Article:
The boundary continued up towards the common; down the Theydon Bois road along almost to Abridge; and back along to Passingford Bridge, the Roding being the boundary here. It then encompassed land adjoining Mount End, Theydon Mount, included Gaynes Park and so back to Garnon bushes, roughly an oval in shape and approximately seventeen miles in length. You can see what a large area this parish had, and with, as yet, no mention of Coopersale. In fact, this did not really exist as we now know it. A large common certainly, but very little habitation. A main road which started in Newmarket did come via Thornwood through the forest (The Stump, crossing the Epping - Ongar road, and took the path roughly as of now, down to the Merry Fiddlers Hamlet, then straight on to Abridge and thence to London. It was a road composed mainly of gravel, and it is of interest here that in the Garnon Bushes and Forest Glade area was called forest waste land had a quarry where gravel was worked, and we must assume, used to maintain the stretch of road over the common.

Of interest, and still in existence is the property known as Canister Hall (the first building on your left after the railway bridge) which was used as a stopping place by coaches using the road, and where a change of horses, some refreshment, and a well earned rest could be had. This was prior to the existence of the public house that we now know as the Garnon Bushes, which was formerly knows as the Rose and Crown.

In the early part of the last century about twenty houses existed on Coopersale common, with quite a lot of woodland in the surrounding areas, particularly on the North and Eastern boundaries; peopled by agricultural workers and little else. If anything, the centre of Coopersale was 'The Street' to the Fiddlers crossroads. The inn knows as The Merry Fiddlers was of 17th century origin and possibly earlier, and undoubtedly gave its name to the area around the crossroads.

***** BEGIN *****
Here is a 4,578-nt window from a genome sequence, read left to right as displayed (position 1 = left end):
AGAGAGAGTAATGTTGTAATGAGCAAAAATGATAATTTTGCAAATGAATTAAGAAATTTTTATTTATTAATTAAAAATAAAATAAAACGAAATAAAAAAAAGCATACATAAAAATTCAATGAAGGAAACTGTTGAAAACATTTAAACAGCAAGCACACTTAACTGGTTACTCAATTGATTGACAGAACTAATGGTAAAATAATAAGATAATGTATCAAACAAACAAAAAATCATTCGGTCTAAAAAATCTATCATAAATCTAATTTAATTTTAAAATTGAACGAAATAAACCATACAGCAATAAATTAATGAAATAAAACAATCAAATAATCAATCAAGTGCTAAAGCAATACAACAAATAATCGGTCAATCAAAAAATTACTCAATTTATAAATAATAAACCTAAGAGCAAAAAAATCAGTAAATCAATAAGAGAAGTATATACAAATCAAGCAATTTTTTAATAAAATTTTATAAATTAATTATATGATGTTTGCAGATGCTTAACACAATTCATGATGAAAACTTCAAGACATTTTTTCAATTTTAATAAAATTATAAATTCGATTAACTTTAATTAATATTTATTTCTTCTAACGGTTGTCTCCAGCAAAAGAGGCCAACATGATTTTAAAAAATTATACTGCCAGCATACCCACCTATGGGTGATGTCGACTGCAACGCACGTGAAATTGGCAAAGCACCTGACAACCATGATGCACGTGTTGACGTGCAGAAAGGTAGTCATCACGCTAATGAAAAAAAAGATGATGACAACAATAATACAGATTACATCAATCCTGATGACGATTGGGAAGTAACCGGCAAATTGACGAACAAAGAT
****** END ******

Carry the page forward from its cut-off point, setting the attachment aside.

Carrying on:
Opposite the Theydon Oak public house stands a large timber framed house, formerly a farmhouse, dating from the 16th century. An annexe on the Eastern end of the building was formerly the Post Office, in recent years one of two, the other being on the Common.

Mr. Dowsett, who was a postman at Epping Post Office in the 30s' lived here and his wife was, I suppose, the Post mistress in charge. She ran it until its closure. Adjacent to this house was a large tithe barn, used by the clergy to collect tithes.

In the latter part of the 18th century development on the Epping side of Coopersale Street was continuing. Home Farm and the Elms opposite the Merry Fiddlers was built, as was Coopersale Lodge, lived in pre-second world war by Miss 'Georgie' Waters.

Now back tracking, we find that in 1801 the Theydon Garnon area had a total population of 517 persons, and this increased in 1851 to 1,237. On the extension of the L.N.E.R. steam railway from Epping to Ongar, the population had risen to 1,371 by 1891.

A census was carried out in 1901. The upshot of this was that parts of the parish were transferred to Epping. The population was then reduced to 317, although there were, in the total area, 1,746 persons. The parts transferred included Coopersale Common, The Street, and the Fiddlers Hamlet; also Hemnall Street, Ivy Chimneys etc. This brought about a change in the status of Epping.

An Urban District Council had been formed in 1896. Before this it had been know as the Epping Special Drainage Area. This, of course, enlarged the Epping area, and necessitated development and amenities to the people who moved into these acquired areas.

Thanks again to Fred for that overview of Coopersale and to Pamela for allowing me to use it.

I had traced my Tarling family back to 1817, but thanks to Nikki Sirkett and Barbara Smithies I now have another generation taking me back to 1790. Barbara provided the information and Nikki got me in contact with Barbara, so thanks to both.